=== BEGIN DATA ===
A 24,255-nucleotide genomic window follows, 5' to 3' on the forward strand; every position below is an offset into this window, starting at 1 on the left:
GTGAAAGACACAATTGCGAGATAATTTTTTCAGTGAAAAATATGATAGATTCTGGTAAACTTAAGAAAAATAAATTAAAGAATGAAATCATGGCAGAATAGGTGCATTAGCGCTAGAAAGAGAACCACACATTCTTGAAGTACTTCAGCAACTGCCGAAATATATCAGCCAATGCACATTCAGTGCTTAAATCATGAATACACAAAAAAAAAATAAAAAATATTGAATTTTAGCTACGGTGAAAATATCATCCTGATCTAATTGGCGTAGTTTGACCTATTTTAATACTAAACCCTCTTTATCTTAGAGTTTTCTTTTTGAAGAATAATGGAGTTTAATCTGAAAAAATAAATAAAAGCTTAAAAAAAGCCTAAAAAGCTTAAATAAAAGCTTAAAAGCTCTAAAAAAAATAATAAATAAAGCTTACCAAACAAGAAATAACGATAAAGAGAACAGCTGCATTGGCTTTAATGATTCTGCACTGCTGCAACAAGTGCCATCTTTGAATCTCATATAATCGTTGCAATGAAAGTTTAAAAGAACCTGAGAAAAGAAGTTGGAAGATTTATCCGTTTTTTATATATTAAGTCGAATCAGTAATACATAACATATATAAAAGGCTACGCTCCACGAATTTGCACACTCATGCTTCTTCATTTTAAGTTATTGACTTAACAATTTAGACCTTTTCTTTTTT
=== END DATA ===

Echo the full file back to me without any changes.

A 24,255-nucleotide genomic window follows, 5' to 3' on the forward strand; every position below is an offset into this window, starting at 1 on the left:
GTGAAAGACACAATTGCGAGATAATTTTTTCAGTGAAAAATATGATAGATTCTGGTAAACTTAAGAAAAATAAATTAAAGAATGAAATCATGGCAGAATAGGTGCATTAGCGCTAGAAAGAGAACCACACATTCTTGAAGTACTTCAGCAACTGCCGAAATATATCAGCCAATGCACATTCAGTGCTTAAATCATGAATACACAAAAAAAAAATAAAAAATATTGAATTTTAGCTACGGTGAAAATATCATCCTGATCTAATTGGCGTAGTTTGACCTATTTTAATACTAAACCCTCTTTATCTTAGAGTTTTCTTTTTGAAGAATAATGGAGTTTAATCTGAAAAAATAAATAAAAGCTTAAAAAAAGCCTAAAAAGCTTAAATAAAAGCTTAAAAGCTCTAAAAAAAATAATAAATAAAGCTTACCAAACAAGAAATAACGATAAAGAGAACAGCTGCATTGGCTTTAATGATTCTGCACTGCTGCAACAAGTGCCATCTTTGAATCTCATATAATCGTTGCAATGAAAGTTTAAAAGAACCTGAGAAAAGAAGTTGGAAGATTTATCCGTTTTTTATATATTAAGTCGAATCAGTAATACATAACATATATAAAAGGCTACGCTCCACGAATTTGCACACTCATGCTTCTTCATTTTAAGTTATTGACTTAACAATTTAGACCTTTTCTTTTTT